Has Miller Influenced O’Neal?

by Conrad Brunner

Feb. 23, 2004

If you'd like to pose a Question of the Day to Conrad Brunner, submit it along with your full name and hometown to Bruno's_mailbag@pacers.com. Brunner’s opinions are his own and do not necessarily reflect those of Pacers players, coaches or management.


Q. I saw Charles Barkley on TV (recently) talking about, and I paraphrase, how the younger “superstars” want all the glory, money, etc., but do not have the work ethic and willingness to put up solid effort on a continual basis. As soon as I heard him say this, I immediately thought about Jermaine O'Neal. He seems quite the contrast to this. Is this just Jermaine, or is this a heavy influence from Reggie and his well know professional ethic toward the game? (From Chad in Phoenix)

A. There is little question younger players can be influenced by the veteran leadership on their teams. Keep in mind, however, that O’Neal’s early years in the NBA were spent in Portland, where there were no Reggie Millers. He also had to sit on the bench and pay some serious dues for four seasons while the Blazers were winning at a high level, and that was a learning experience. Those years not only fueled his hunger, it gave him an appreciation that playing time is earned, not given. Almost from the moment he was traded to the Pacers, it was apparent O’Neal had maturity that transcended his age, and that he has his priorities in order. Having Miller around certainly helped, because no player in the history of the franchise has set a better example in terms of mental and physical preparation, not to mention overall work ethic.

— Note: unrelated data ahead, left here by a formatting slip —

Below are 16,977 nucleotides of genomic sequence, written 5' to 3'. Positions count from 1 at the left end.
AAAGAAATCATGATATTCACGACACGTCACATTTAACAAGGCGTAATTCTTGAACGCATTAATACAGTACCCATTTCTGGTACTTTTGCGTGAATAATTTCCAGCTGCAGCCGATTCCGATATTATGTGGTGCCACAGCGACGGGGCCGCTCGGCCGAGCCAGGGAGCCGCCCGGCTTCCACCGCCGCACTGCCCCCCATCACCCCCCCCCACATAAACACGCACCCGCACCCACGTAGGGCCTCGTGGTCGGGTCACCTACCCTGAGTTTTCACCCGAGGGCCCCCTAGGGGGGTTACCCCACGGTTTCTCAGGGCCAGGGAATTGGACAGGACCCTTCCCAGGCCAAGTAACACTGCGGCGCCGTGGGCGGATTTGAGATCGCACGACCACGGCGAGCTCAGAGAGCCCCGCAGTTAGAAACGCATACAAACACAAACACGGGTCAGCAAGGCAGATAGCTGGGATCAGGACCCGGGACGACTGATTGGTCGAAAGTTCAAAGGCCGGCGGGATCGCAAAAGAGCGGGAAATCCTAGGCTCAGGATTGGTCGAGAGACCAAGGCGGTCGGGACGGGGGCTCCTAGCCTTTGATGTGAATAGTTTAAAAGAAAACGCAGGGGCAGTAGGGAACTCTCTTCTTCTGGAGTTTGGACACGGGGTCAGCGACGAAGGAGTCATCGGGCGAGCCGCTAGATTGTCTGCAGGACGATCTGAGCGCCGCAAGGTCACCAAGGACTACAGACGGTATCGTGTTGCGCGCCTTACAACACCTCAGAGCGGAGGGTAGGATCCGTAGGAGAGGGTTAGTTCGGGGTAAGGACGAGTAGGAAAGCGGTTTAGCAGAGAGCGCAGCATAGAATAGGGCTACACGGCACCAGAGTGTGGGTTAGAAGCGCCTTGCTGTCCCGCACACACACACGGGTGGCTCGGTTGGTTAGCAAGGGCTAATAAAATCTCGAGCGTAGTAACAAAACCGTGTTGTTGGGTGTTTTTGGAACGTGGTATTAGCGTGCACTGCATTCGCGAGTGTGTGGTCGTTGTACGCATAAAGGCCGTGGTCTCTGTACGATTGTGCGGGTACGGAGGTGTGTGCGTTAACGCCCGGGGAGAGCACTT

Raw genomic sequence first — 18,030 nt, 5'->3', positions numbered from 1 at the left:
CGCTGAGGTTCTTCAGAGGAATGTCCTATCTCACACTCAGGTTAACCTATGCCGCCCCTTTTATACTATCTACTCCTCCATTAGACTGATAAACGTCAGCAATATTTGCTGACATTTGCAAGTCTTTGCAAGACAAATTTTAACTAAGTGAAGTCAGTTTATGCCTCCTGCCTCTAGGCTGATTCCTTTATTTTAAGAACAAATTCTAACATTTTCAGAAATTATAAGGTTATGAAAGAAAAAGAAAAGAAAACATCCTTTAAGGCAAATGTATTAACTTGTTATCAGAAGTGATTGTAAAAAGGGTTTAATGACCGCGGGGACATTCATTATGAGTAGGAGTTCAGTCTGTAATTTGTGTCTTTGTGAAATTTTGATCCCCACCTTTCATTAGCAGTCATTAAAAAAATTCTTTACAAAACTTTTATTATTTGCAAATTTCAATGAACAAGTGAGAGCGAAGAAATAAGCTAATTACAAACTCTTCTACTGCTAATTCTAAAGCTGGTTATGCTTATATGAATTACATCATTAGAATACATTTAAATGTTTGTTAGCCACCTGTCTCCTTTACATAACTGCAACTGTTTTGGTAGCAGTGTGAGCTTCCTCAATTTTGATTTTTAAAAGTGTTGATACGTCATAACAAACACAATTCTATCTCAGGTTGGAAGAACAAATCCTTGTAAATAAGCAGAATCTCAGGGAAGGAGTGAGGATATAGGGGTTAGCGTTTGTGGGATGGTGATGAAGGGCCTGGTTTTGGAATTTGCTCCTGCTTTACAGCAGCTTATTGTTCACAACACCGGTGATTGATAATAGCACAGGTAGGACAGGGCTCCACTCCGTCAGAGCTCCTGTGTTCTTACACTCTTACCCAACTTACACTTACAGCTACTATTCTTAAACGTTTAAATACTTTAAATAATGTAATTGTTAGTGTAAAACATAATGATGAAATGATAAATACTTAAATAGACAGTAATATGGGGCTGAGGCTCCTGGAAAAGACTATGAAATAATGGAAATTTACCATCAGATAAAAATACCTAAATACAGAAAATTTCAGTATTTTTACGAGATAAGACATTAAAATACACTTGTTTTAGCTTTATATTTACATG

As an aside, I generally just shrug off the sniping about “these kids today” from aging ex-players as the inevitable, stereotypical, result of generational transition. Have you ever heard an elder sit back and say, “You know, we were pretty stupid in my day. These young folks now are coming along a lot better than we did.” There are issues that are common to all generations of young players, but there are also problems specific to each. In Barkley’s playing era, for example, there were no teenagers in the NBA, so he has no frame of reference for comparison. Every new wave of players has examples both good and bad. In this generation, O’Neal is a shining positive example.